One year ago, a journey started with a concert in New York City. The cabaret room and crowd were small on this April afternoon, but they knew they were witnessing something that had never happened before – a birth of a historic singing travelogue that would months later finally make its way across the country.
My mind today is still reeling from the fact that I was able to accomplish this. I can tell you that the woman standing on a stage in New York City one year ago was both nervous and excited for what would be coming. While I sang that first concert in New York, so many thoughts raced through my head, including:
1) “Holy crap, I’m performing this first show, and that show is in New York City!!”
2) “What will everyone think of these songs?” (Answer: They were very well-received. In NYC, “Second Hand Rose” and “Nobody Makes a Pass at Me” were the crowd favorites.)
3) “There’s still no accompanist for my performance in Indiana … there HAS to be someone in South Bend who can play it.” (Answer: There was someone, and he was confirmed less than two weeks before the show.)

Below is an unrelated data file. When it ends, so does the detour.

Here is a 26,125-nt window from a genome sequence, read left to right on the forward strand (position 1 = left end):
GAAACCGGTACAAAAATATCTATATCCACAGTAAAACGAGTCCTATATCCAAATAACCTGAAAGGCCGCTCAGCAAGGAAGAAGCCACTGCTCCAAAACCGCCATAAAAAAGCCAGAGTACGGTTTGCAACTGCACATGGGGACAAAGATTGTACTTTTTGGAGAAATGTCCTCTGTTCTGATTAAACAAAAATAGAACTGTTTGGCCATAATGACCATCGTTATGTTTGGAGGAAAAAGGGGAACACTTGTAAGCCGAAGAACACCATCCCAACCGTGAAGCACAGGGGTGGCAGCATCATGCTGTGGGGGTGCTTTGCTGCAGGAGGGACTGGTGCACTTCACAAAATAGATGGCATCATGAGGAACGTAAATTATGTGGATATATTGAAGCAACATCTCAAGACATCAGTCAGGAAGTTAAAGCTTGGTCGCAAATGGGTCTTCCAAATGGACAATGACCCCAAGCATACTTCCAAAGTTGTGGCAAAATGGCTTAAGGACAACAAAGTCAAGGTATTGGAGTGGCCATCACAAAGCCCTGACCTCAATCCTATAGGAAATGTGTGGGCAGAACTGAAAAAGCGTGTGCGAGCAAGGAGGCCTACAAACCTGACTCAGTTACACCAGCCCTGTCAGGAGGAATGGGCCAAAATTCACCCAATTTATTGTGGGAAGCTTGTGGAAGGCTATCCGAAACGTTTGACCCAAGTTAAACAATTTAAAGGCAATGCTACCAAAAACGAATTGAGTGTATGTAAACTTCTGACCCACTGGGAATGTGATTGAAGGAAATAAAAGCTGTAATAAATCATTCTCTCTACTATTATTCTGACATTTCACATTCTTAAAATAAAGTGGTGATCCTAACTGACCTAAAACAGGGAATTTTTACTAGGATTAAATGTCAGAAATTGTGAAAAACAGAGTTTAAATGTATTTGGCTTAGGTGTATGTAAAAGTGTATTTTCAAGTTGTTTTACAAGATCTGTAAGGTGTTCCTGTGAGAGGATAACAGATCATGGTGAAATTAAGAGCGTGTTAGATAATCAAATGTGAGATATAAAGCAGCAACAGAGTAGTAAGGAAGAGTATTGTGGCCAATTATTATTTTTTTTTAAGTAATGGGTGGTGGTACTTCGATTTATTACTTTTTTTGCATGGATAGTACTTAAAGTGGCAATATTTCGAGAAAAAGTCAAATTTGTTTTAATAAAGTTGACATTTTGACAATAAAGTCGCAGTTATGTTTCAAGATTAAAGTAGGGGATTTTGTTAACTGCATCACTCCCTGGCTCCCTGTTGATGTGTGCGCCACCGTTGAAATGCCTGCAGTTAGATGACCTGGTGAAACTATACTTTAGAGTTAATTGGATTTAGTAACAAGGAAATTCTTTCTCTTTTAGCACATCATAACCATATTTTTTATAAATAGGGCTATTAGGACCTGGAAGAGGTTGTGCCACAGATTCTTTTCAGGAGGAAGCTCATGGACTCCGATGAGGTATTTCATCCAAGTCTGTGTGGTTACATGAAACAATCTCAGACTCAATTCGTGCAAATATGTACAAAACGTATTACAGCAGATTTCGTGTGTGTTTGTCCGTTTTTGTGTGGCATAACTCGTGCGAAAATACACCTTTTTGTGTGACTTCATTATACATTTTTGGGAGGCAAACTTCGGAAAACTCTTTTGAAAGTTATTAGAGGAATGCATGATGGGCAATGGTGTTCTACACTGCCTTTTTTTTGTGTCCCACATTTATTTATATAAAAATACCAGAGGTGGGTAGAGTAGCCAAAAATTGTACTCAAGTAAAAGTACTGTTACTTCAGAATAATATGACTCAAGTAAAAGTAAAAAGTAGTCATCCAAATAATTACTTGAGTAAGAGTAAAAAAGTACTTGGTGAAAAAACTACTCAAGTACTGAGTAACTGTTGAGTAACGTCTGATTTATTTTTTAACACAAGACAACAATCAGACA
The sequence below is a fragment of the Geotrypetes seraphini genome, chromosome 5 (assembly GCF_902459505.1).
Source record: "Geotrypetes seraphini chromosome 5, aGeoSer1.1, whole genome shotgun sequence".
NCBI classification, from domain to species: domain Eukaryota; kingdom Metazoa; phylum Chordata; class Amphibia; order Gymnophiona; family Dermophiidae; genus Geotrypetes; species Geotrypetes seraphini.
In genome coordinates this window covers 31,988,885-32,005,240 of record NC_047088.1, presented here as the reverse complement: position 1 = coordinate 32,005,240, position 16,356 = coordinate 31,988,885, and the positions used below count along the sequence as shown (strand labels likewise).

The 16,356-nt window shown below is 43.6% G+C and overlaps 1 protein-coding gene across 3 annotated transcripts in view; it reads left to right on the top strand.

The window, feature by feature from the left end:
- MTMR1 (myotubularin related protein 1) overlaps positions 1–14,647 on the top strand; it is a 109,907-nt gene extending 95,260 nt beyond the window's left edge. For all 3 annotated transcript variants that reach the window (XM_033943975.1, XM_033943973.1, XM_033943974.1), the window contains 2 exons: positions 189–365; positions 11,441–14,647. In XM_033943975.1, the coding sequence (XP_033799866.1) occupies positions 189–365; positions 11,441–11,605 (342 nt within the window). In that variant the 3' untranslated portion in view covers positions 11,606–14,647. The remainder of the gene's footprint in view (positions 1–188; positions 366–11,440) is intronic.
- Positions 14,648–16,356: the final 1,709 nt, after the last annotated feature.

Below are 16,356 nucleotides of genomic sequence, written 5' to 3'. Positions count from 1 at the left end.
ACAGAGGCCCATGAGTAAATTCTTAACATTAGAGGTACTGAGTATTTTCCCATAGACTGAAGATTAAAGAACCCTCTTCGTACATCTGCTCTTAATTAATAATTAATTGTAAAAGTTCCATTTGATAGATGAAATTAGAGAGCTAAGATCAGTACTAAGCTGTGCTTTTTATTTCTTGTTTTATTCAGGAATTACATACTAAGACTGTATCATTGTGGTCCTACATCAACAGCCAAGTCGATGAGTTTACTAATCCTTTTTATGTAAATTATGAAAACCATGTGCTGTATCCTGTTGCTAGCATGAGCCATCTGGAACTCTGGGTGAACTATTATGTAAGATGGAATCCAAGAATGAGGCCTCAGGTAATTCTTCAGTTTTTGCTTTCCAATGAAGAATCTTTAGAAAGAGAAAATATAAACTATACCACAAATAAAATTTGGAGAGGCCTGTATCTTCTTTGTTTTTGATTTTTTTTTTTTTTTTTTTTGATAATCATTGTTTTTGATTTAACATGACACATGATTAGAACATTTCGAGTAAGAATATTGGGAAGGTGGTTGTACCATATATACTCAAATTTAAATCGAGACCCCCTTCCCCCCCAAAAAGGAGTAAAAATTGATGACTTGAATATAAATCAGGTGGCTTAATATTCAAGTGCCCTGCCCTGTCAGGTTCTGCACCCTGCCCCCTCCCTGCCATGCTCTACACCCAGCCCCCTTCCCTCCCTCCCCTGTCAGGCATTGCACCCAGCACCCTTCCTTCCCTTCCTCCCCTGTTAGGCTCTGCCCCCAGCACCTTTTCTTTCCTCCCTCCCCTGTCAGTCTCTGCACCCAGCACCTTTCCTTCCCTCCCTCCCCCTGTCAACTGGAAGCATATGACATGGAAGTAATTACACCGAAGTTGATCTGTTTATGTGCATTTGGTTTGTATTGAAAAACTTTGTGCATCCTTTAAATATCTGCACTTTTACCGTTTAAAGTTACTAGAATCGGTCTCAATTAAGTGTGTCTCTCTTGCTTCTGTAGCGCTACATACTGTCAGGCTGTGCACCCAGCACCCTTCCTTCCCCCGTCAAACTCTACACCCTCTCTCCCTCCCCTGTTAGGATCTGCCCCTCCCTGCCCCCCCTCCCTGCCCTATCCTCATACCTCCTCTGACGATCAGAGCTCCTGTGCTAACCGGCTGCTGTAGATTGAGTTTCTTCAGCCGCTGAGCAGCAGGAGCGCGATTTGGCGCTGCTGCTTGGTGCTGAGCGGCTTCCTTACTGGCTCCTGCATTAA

4) “I hope this car holds out!” (Answer: It had to make a couple trips to a mechanic for various things along the way, but all in all I made it all the way across the country without getting into any major car wrecks.)
5) “Will I get sick of singing these songs?” (Answer: Nope. Not once.)
There were physical, emotional, spiritual, and literal “bumps in the road” along the way, but I knew I had to keep going. I had to see what was around the next corner, what was in the next town, what was in the next state. But doing this project wasn’t about what I saw, it was something more.
It was what I felt. Sure, there are some easy ways to tell visually if you’re on the various Lincoln Alignments (street names, telephone poles, and architecture always help give clues), but it was how the road felt as you are driving it. Within a few weeks of my tour, I could tell when I wasn’t on the Lincoln anymore by how it felt. It sounds weird, but it’s true.
The Lincoln Highway is a road, but it’s also a state of mind. What is that state of mind? Here’s hoping I can convey to you what that state of mind means to me in my upcoming book.
Thank you all for your support these last 365 days, and I can’t wait to share what lies ahead!